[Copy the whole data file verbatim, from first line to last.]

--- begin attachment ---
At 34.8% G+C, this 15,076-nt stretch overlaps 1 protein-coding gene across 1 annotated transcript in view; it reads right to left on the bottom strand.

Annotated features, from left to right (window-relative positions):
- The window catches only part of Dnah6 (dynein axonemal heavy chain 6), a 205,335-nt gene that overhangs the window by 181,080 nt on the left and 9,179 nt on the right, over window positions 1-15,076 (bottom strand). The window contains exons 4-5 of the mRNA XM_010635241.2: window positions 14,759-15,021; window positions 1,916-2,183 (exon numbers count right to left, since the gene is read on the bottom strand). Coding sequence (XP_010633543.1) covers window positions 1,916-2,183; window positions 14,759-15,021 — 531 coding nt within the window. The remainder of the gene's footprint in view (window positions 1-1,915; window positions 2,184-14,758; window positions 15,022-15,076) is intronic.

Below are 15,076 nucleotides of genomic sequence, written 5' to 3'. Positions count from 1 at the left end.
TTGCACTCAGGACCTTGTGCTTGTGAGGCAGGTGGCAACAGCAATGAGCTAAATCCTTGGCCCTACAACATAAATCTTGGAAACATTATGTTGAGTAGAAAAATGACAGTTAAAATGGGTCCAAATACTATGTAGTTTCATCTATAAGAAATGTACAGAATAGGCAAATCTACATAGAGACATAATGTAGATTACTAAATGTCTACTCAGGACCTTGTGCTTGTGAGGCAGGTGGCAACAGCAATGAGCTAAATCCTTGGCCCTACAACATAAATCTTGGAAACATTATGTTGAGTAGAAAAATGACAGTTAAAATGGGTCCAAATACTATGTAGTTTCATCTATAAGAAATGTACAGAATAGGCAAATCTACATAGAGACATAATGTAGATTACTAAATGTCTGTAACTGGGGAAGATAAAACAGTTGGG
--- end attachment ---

At 34.8% G+C, this 15,076-nt stretch overlaps 1 protein-coding gene across 1 annotated transcript in view; it reads right to left on the bottom strand.

Annotated features, from left to right (window-relative positions):
- The window catches only part of Dnah6 (dynein axonemal heavy chain 6), a 205,335-nt gene that overhangs the window by 181,080 nt on the left and 9,179 nt on the right, over window positions 1-15,076 (bottom strand). The window contains exons 4-5 of the mRNA XM_010635241.2: window positions 14,759-15,021; window positions 1,916-2,183 (exon numbers count right to left, since the gene is read on the bottom strand). Coding sequence (XP_010633543.1) covers window positions 1,916-2,183; window positions 14,759-15,021 — 531 coding nt within the window. The remainder of the gene's footprint in view (window positions 1-1,915; window positions 2,184-14,758; window positions 15,022-15,076) is intronic.

Below are 15,076 nucleotides of genomic sequence, written 5' to 3'. Positions count from 1 at the left end.
TTGCACTCAGGACCTTGTGCTTGTGAGGCAGGTGGCAACAGCAATGAGCTAAATCCTTGGCCCTACAACATAAATCTTGGAAACATTATGTTGAGTAGAAAAATGACAGTTAAAATGGGTCCAAATACTATGTAGTTTCATCTATAAGAAATGTACAGAATAGGCAAATCTACATAGAGACATAATGTAGATTACTAAATGTCTACTCAGGACCTTGTGCTTGTGAGGCAGGTGGCAACAGCAATGAGCTAAATCCTTGGCCCTACAACATAAATCTTGGAAACATTATGTTGAGTAGAAAAATGACAGTTAAAATGGGTCCAAATACTATGTAGTTTCATCTATAAGAAATGTACAGAATAGGCAAATCTACATAGAGACATAATGTAGATTACTAAATGTCTGTAACTGGGGAAGATAAAACAGTTGGG